For the question concerning Christian unity, yeah, it would be nice if at least there were some sort of loose union, but quite honestly, I don't see where either the RC or EO really want reunion. Oh, yes, there is hopeful and flowery talk about it,  but do they really want it? I don;t think so. For one thing, the RC know that the EO will never accept papal infallibility or universal papal jurisdiction, but where is the rewording and softening of this teaching to make it acceptable from the Orthodox viewpoint? For the EO, they go around saying that the RC baptism is invalid because sprinking or pouring does not qualify as a triple immersion whcih is required by the Church canons. So from the start all the RC Sacraments are invalid, and the Pope himself is a heretical layman without any priestly powers.
For another clue as to how much reunion is really wanted, there is a Church in Jerusalem, the Holy Sepulchre Church where control of the building is shared by EO, Armenian, RC, and others to a lesser extent such as the Coptic, Ethiopian and Syrian Orthodox. But is there charity in this most holy of Churches? I don;t see it. What I see is each side fiercely claiming to its rights and willing to declare all out war on the other over the slightest itty bitty minor issue, such as for example when in 2002 a Coptic monk was getting hot sitting in the sun, so he moved his chair just the slightest bit to a shaded area. Immediately, a brutal barbaric warlike fistfight broke out leaving eleven people almost dead and requiring hospitalisation.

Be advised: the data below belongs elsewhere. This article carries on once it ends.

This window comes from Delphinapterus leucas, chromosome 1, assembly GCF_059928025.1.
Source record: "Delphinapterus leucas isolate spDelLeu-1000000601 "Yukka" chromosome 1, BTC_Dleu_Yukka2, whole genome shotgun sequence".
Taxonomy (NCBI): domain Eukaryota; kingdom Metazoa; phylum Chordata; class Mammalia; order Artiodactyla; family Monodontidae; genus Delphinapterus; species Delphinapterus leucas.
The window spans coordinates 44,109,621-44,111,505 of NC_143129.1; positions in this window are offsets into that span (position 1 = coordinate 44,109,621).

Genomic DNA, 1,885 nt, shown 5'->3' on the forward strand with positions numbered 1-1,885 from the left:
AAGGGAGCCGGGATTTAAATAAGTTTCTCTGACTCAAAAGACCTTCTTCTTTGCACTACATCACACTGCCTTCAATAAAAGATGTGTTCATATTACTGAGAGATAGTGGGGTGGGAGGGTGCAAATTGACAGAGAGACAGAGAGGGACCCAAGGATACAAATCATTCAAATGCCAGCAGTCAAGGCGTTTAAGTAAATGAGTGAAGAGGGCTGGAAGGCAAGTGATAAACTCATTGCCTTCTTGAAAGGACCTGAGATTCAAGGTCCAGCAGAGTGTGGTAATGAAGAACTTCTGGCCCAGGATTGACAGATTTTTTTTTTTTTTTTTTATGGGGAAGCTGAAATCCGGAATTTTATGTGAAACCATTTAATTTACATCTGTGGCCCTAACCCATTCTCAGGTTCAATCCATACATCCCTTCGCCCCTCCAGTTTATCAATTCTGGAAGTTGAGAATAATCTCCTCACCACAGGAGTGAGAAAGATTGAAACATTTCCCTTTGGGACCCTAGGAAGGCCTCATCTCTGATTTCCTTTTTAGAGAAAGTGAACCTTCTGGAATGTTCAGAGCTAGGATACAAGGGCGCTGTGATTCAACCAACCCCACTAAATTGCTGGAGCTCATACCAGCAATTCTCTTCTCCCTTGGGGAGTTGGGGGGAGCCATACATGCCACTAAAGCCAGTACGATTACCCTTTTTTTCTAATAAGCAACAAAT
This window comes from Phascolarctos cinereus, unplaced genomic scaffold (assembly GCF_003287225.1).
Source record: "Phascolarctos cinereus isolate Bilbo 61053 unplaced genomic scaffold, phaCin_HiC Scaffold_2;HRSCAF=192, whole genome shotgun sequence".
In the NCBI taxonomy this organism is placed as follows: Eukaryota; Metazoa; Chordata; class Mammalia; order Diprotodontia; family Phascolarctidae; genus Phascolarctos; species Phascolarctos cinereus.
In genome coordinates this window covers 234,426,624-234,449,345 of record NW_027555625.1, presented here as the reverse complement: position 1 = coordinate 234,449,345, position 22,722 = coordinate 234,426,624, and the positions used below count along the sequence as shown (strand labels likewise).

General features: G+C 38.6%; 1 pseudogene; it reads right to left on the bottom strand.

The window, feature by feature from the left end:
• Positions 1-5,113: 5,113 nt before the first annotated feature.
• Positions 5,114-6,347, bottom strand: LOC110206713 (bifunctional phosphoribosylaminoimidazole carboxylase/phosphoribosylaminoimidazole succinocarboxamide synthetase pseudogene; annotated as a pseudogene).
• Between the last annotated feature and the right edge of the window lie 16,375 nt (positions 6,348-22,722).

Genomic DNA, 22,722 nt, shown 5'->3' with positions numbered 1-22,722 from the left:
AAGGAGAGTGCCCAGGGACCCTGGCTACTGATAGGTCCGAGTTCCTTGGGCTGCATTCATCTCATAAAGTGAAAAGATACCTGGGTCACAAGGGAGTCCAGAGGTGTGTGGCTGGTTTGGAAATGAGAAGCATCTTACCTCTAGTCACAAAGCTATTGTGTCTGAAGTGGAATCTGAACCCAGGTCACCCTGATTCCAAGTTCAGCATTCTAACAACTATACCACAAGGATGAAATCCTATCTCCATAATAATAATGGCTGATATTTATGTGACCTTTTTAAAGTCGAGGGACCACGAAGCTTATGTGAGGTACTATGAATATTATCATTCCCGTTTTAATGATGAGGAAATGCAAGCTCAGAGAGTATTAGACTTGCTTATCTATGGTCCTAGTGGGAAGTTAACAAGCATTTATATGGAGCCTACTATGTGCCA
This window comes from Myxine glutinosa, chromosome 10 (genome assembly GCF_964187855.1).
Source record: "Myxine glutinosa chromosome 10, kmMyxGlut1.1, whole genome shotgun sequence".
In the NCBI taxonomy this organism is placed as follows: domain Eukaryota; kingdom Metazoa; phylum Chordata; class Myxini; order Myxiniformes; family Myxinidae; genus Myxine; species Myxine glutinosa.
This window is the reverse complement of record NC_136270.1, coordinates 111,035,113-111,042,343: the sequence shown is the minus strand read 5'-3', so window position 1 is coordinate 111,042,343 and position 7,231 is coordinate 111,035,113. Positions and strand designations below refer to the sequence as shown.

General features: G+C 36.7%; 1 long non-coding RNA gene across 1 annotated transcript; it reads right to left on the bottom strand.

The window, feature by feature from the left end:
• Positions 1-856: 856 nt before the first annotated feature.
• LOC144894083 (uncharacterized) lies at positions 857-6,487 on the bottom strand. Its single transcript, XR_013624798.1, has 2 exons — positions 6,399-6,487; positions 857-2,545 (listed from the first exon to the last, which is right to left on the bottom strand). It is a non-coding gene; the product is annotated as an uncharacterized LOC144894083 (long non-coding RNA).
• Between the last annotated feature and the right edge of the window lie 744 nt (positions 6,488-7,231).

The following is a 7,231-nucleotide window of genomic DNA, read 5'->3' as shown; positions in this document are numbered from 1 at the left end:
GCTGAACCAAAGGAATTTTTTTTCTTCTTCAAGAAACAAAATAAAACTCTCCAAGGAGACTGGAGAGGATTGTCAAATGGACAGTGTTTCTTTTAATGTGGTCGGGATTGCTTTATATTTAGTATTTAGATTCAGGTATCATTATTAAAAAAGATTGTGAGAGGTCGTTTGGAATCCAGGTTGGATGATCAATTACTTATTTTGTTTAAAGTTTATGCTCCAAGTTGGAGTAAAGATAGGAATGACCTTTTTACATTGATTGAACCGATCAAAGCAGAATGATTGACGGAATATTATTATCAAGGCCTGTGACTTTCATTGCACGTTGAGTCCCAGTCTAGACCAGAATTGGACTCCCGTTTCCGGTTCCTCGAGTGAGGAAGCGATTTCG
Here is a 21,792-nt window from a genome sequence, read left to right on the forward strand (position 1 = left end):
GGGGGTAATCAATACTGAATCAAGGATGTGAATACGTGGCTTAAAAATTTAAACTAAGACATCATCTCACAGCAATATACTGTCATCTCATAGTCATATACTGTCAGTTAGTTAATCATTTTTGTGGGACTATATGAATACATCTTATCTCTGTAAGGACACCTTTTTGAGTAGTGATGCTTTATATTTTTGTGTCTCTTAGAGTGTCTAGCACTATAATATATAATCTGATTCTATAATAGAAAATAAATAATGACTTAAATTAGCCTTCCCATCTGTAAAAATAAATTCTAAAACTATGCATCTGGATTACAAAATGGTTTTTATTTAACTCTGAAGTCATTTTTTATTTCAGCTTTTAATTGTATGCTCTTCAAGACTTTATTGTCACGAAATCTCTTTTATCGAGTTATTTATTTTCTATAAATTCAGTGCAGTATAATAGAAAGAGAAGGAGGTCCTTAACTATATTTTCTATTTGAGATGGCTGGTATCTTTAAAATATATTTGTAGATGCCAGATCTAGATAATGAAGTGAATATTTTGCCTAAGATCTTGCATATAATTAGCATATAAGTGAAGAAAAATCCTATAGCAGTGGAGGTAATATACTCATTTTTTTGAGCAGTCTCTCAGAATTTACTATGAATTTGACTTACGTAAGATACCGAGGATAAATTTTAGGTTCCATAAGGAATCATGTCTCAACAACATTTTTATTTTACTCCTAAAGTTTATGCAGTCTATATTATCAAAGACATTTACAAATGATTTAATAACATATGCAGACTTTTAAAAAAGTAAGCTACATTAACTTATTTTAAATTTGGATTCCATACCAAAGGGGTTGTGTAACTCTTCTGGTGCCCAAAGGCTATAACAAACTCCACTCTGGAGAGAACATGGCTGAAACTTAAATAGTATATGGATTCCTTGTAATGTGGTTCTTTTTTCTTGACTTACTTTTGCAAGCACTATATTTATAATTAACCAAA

If the RC and EO really wanted reunion, they would have been able to hammer things out long ago. But no, neither side wants to budge from the status quo. That's just the way things are.
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« Reply #25 on: June 12, 2010, 05:04:01 AM »

the EO and OO need to unify sooner than later and I believe it is very doable. This needs to be done on whatever grounds required and I feel a compromise between the two will not hurt any theological stands. After that, let the Romans and Protestants come to us, if they like. No budging in that area.
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« Reply #26 on: June 12, 2010, 05:45:39 AM »

I was surprised to hear about what you said about the "Greek heresy"!!!

Quote
For the EO, they go around saying that the RC baptism is invalid because sprinking or pouring does not qualify as a triple immersion whcih is required by the Church canons.
I think this is debated. Anyway, Roman Catholics are accepted into Orthodoxy (minus Greek) by Chrismation without rebaptism.


You are right that if both churches wanted a reunion enough, they COULD do it.

It would be a big mistake though in saying it is both the churches' faults equally for failing to work things out. Let's say you and I sit down to work things out and negotiate.

The cards you hold in your hand is the chair of the Pope/Patriach of Rome and a claim of unequaled papal supremacy and infallibility.

The cards I hold are the chairs of all the ancient Patriarchs and claims that we are all equal in authority as Jesus' disciples.

Practically speaking, there is not a compromise on this that will make both sides happy based on POWER. POWER is the biggest practical cause of the division I believe. So this is what we will negotiate in this round.

Let's say I accept your claim. Then I am absolutely under you and I have to conform my doctrines to Rome. Then all I did was become Eastern Catholic, mere autonomy under a single earthly dictator. I am under your power now as my superior and you are not under mine so long as you rule me.